Lebanon rivals form unity government
After a months-long deadlock, Lebanon’s rival political camps agreed to a unity government that includes both American-backed Prime Minister Saad Hariri and Hezbollah, a Shiite Muslim political party and militia that the United States considers a terrorist organization.
Resolution of Lebanon’s political crisis could ease regional tensions between U.S.-backed Sunni Arab states on the one hand and Iran and Syria, which back Hezbollah, on the other. But the question of Hezbollah’s arsenal -- which is in violation of United Nations Security Council resolutions -- will probably remain unresolved in the short term.
Israel last week seized what it claimed were Hezbollah-bound weapons from Iran found aboard a vessel headed to Lebanon. Hezbollah denies the charge.
Israel and Hezbollah fought a war in 2006 that ended inconclusively but led to increased demands for the militia’s disarmament.
Amid a recent surge in rocket attacks and mysterious explosions along the Israeli-Lebanese border, some worry that another war between Hezbollah and Israel is looming.
Lebanon is a kaleidoscope of religious communities divided politically into two camps -- one led by Hezbollah and the other by Hariri, who is close to Saudi Arabia as well as the U.S.
Hariri, a Sunni, and his Christian allies defeated a Hezbollah-led coalition in June 7 elections, but he ultimately agreed to give the opposition the Cabinet seats it had demanded, including the Telecommunications Ministry.
Both sides claimed the compromise hammered out over the weekend is a victory for ordinary Lebanese.
Parliament now must approve the list of Cabinet members, which includes representatives from most of the country’s major religious groups.
Lebanon has long been a battleground for regional powers. The government deal came days after the ruler of Qatar, which brokered a 2008 truce between Lebanese rivals, met with Iranian President Mahmoud Ahmadinejad and supreme leader Ayatollah Ali Khamenei in Tehran. It also followed signs of detente between Saudi Arabia and Syria.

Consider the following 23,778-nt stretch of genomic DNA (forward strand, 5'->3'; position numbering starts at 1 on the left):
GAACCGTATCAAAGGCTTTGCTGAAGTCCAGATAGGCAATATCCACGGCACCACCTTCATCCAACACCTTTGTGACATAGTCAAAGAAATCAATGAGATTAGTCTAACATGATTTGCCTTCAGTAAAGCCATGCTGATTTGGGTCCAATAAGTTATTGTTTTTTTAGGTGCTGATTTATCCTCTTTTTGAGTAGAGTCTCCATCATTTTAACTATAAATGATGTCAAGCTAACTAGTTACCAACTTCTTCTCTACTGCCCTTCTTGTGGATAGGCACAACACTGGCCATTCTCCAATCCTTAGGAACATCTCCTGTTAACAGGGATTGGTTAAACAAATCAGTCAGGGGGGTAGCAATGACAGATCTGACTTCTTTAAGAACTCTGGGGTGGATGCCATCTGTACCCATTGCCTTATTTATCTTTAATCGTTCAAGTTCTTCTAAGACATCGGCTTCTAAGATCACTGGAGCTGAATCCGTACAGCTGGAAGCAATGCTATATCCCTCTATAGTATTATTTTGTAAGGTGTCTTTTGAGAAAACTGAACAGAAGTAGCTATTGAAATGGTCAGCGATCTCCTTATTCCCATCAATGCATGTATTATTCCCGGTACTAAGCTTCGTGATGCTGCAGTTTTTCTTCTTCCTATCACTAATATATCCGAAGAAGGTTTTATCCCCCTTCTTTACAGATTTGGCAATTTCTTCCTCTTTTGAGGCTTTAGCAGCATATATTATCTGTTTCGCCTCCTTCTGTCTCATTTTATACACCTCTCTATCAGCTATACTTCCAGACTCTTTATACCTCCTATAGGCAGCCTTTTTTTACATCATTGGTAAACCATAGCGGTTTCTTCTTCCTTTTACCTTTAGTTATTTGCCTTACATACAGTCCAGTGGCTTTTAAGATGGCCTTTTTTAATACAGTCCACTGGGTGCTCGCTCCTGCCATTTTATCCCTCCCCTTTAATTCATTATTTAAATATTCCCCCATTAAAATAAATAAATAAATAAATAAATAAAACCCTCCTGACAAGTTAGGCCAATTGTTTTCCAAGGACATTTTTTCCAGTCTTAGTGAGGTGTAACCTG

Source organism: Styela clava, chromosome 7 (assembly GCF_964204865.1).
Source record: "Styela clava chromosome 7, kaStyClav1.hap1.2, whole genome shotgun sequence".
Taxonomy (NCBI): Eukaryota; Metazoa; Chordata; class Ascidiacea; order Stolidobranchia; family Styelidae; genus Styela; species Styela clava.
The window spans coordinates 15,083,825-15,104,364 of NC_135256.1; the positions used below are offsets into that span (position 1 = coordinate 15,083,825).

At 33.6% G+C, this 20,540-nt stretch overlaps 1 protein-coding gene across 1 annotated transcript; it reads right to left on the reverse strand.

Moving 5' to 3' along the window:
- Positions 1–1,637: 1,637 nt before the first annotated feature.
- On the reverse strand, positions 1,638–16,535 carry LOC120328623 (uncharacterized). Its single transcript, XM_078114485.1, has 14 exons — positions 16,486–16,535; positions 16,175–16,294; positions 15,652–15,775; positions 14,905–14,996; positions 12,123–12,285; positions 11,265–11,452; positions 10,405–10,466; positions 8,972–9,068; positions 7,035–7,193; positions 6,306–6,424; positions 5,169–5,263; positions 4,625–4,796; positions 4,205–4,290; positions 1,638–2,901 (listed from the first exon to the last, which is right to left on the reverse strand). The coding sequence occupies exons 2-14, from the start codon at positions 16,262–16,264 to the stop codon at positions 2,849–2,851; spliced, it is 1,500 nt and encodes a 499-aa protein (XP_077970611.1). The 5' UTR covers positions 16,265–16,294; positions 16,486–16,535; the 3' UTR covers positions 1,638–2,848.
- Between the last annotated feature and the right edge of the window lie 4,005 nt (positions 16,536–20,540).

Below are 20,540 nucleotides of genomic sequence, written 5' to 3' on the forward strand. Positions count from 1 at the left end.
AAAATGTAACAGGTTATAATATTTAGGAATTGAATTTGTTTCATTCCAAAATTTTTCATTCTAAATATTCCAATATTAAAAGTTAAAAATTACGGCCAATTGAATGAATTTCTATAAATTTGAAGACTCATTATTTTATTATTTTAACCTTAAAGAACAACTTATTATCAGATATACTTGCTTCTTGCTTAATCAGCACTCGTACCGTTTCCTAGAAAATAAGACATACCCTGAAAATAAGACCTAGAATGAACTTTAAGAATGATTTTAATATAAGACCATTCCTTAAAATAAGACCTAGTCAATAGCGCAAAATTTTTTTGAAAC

Walid Jumblatt, leader of Lebanon’s Druze community, said the government would focus on improving public services, reducing national debt and developing rural areas.
But many predict it will lack the credibility or authority to make any decisive moves, whether on the issue of Hezbollah’s weapons or on such mundane matters as the country’s sky-high cellphone rates.
“If the government took this long to form, it will be a sluggish one in terms of decision-making,” said Paul Salem, a Beirut-based Middle East expert at the Carnegie Endowment for International Peace, a Washington think tank.
“This government is beyond a government of rivals,” he said. “It is more like a government of enemies, and the opposition inside the government will likely fight . . . at every turn.”
Lutz is a special correspondent. Special correspondent Alexandra Sandels in Beirut contributed to this report.
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